The vast majority of the scientific literature is quite insistent that there is no relationship between the present vaccine schedule and ASD. To all of the experts, ‘true’ scientists, and colleagues – I get it!

That fact remains that there are too many parents who have noted developmental regression proximate to a childhood vaccination. They deserve better answers.

Autism, ADHD and Circumcision

Sunday, January 18th, 2015

New information has been forthcoming from a Danish database lately, specifically involving autism. This study represents data involving more than 1/3 million children, entered from 1994 to 2003 .

As might be expected, an eye-catching array of media headlines followed the paper entitled, “Ritual circumcision and risk of autism spectrum disorder in 0- to 9-year-old boys: national cohort study in Denmark”.

The Results:
In both the older and younger groups of circumcised boys, there was an increased relationship to ASD. Some adjustments (birthweight, APGAR score, etc.) were accounted for, while other known, possible associations were not (pain relief, living near pollution, diet, e.g.).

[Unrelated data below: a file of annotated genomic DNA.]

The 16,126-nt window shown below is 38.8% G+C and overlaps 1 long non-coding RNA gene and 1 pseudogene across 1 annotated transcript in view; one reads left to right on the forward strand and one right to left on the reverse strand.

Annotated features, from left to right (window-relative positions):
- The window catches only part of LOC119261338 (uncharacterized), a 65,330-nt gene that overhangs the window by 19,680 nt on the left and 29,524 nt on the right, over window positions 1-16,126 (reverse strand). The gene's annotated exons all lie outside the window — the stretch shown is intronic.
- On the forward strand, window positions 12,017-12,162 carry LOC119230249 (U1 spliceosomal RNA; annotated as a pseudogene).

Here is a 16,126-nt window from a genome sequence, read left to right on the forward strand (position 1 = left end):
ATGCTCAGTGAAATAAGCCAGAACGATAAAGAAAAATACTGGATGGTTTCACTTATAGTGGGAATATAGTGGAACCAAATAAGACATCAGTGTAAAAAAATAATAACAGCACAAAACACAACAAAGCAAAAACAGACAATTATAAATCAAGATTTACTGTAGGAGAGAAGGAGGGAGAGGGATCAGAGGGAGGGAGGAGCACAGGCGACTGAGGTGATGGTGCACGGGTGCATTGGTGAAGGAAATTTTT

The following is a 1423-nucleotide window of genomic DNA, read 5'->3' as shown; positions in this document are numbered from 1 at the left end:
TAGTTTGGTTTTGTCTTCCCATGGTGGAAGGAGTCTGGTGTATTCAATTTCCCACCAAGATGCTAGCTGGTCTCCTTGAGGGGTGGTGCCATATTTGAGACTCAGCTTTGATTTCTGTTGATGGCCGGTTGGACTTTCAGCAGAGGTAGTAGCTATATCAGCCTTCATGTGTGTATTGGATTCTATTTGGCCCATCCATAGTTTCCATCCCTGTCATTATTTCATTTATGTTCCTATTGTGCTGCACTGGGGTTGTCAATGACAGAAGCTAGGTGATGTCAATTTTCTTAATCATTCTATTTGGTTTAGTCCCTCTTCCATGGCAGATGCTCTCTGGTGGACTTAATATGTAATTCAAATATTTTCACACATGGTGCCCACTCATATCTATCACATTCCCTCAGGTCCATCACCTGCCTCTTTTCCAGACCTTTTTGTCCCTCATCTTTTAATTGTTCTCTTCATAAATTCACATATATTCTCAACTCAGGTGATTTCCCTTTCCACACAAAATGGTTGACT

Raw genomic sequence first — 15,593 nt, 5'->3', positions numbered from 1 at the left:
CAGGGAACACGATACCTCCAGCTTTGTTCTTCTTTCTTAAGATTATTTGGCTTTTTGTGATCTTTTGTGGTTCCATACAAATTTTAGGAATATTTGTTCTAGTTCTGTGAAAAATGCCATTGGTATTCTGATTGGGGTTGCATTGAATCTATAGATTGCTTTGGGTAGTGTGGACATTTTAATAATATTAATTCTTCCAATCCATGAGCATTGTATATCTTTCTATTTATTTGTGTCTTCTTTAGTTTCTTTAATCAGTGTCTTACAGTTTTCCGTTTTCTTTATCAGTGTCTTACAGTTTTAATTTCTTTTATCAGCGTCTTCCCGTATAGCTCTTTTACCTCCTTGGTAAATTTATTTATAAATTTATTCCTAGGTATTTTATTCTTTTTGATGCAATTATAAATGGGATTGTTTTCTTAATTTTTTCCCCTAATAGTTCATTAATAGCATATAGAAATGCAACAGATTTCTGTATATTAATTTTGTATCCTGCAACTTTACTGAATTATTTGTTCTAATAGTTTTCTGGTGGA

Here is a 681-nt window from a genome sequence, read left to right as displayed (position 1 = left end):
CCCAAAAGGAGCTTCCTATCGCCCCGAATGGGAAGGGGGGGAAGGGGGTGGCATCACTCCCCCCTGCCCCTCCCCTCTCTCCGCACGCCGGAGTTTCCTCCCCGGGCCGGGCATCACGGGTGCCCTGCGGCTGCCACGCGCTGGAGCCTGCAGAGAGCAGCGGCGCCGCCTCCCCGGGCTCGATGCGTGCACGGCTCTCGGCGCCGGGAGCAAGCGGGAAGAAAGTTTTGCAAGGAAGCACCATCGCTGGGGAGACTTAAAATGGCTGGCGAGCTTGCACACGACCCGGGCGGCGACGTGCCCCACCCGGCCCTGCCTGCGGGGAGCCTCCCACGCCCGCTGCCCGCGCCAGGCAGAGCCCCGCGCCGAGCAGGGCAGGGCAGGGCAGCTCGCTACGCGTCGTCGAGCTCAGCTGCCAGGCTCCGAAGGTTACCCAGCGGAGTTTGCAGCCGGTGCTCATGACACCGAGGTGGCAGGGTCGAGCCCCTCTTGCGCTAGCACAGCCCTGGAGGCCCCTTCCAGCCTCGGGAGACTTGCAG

Additionally, circumcised boys in non-Muslim families were also more likely to have an ADHD diagnosis.

Other Research:
A 2013 study looked at the increasing incidence of ASD since acetaminophen (Tylenol) has been routinely used for pain relief during circumcision. The authors suggested “… the need for formal study of the role of paracetamol in autism.” In other words, they looked at the problem from the other direction; and when pain relief was provided, autism increased.

Discussion:
The Danish investigation contains a most glaring conclusion that makes the data-in-question eminently quotable, “We confirmed our hypothesis that boys who undergo ritual circumcision may run a greater risk of developing ASD.” I wrote to ask the principle author, Dr. Morten Frisch, about this.

The doctor took the time to respond to a number of questions about the information. He seemed to be somewhat sensitive that such controversy has surrounded these (admittedly) two highly emotional topics, and he is taking plenty of outside criticism. Furthermore, Dr. Frisch has assumed an “I’m-just-the-messenger” attitude about the conclusion.